Michelangelo’s David statue’s private parts are covered up at the Dubai Expo to avoid offending Muslims
- A 17-foot-tall, 3D-printed replica of the David statue is on display as part of the Italian pavilion at the Dubai Expo 2020
- The expo – originally planned for last year but postponed due to the pandemic – showcases examples of innovation and culture from around the globe
- David’s nether regions were reportedly covered up to spare the blushes of some conservative Emiratis and VIPs
- But artists and art critics have condemned the decision
A giant 3D printed replica of Michelangelo’s famous David statue on show at the Dubai Expo has sparked controversy after organisers chose to cover up the statue’s manhood to avoid offending conservative Muslims.
The 17-foot-tall replica of arguably the world’s most recognisable nude was contributed to the expo by Italy to be displayed at the event’s Italian pavilion, but after much deliberation event organisers chose to position the statue in a column and cover its private areas with a stone slab.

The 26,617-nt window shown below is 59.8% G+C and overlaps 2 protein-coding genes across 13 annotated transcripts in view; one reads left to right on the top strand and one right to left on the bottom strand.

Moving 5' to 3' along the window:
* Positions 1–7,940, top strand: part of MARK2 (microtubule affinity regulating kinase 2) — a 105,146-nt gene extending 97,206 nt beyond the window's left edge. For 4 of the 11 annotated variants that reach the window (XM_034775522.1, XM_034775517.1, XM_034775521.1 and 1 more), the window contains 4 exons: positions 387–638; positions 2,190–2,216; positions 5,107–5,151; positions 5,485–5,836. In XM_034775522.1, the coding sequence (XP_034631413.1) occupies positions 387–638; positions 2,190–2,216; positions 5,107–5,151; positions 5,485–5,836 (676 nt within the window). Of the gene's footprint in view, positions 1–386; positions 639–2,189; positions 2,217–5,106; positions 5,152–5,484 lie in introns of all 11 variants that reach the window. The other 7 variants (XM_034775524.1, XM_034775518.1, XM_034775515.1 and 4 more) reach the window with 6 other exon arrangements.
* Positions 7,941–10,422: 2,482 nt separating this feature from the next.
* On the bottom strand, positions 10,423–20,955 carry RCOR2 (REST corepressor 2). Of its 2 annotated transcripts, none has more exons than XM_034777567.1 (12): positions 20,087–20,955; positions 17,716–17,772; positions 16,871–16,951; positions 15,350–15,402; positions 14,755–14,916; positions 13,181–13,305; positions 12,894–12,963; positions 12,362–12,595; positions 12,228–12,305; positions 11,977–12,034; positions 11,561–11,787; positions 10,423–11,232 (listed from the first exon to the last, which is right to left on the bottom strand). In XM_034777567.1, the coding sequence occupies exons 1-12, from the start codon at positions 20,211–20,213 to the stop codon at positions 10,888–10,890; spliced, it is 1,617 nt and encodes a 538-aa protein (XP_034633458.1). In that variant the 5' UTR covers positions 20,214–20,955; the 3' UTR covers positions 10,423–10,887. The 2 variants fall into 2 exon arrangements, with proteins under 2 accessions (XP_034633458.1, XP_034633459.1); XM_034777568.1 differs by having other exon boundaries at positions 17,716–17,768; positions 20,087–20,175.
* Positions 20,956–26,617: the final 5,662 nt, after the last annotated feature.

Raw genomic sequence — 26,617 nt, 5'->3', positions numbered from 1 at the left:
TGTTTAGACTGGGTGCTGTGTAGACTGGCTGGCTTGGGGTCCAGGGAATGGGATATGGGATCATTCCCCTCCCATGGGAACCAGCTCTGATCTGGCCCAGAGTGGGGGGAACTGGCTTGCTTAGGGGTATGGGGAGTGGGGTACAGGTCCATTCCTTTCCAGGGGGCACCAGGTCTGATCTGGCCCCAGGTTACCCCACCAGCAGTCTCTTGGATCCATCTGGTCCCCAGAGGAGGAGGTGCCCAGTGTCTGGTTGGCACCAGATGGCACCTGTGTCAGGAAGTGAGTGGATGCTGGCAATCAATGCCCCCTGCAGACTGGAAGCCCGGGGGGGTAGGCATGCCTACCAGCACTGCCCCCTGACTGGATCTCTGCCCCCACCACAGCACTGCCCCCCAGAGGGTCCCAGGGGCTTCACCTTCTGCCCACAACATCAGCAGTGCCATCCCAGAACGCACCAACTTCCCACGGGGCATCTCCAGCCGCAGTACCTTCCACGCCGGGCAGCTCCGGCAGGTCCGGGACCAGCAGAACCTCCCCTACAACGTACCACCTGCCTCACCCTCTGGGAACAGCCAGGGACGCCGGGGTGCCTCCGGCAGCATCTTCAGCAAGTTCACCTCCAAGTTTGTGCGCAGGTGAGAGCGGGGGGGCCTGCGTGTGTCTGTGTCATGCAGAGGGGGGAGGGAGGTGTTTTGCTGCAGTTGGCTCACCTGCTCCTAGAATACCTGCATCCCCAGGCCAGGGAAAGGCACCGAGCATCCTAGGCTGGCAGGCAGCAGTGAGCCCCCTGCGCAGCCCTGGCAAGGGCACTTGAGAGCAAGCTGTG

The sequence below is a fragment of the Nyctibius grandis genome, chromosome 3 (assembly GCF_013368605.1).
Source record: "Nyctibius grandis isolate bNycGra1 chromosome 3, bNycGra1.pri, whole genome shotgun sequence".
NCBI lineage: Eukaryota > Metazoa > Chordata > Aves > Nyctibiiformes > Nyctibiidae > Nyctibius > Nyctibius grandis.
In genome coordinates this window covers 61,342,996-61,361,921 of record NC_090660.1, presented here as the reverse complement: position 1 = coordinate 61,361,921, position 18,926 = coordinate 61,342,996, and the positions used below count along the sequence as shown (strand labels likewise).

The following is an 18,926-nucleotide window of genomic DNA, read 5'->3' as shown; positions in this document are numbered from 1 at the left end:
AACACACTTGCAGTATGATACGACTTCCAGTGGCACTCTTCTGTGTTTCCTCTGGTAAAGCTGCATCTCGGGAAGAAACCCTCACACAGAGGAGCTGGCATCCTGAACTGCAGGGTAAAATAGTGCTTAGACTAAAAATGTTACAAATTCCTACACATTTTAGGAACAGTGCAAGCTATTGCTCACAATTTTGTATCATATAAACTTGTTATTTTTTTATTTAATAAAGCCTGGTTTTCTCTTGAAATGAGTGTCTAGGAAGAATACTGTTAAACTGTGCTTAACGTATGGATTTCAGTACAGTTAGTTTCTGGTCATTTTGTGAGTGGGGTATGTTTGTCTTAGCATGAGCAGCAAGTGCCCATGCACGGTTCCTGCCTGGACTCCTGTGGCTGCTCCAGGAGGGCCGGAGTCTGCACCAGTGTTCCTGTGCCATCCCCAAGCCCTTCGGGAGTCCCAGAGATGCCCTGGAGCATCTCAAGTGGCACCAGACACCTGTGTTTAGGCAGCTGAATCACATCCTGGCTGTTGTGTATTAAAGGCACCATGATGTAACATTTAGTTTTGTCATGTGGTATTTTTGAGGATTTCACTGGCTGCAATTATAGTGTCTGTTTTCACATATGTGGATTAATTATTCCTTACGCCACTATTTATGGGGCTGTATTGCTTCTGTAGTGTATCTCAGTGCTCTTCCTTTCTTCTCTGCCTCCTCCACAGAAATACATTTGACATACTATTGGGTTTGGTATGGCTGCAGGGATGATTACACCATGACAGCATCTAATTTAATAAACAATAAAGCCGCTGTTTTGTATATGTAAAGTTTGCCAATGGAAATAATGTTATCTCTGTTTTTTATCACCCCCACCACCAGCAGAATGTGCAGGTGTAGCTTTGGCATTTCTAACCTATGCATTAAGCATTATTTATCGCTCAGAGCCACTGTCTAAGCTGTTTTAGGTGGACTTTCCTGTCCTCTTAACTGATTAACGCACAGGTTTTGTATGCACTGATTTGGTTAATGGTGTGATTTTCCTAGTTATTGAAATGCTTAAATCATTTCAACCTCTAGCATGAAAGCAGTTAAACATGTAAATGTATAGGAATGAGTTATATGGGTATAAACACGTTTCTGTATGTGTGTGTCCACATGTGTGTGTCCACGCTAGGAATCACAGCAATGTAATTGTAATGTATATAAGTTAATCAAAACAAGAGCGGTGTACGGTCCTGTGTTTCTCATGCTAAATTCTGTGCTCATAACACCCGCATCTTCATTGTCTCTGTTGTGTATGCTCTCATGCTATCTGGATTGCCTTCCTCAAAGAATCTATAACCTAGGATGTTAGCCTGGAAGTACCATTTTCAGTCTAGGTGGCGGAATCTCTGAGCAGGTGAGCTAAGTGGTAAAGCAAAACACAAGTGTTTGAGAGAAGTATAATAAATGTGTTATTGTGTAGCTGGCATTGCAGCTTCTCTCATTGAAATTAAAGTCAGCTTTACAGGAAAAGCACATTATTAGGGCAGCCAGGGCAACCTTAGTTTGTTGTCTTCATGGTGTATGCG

The Dubai Expo 2020 – originally set to take place last year but postponed due to the pandemic – aims to showcase examples of innovation and culture from countries around the world, while UAE authorities hope it will attract more investment and tourism to the region.
But public nudity is not permitted in the United Arab Emirates, and the first unveiling of the statue to Emirati VIPs caused ‘enormous embarrassment,’ according to Italian newspaper La Repubblica.
Italian artists and art critics have railed against the decision to shroud to shroud much of David’s replica with stone obstacles.
The 17-foot-tall replica of arguably the world’s most recognisable nude was contributed to the expo by Italy to be displayed as part of the event’s Italian pavilion
After much deliberation event organisers chose to position the statue in a column and cover its private areas with a stone slab – a decision which has angered some artists and art critics
The Dubai Expo 2020 – originally set to take place last year but postponed due to the pandemic – aims to showcase examples of innovation and culture from countries around the world. UAE authorities hope it will attract more investment and tourism to the region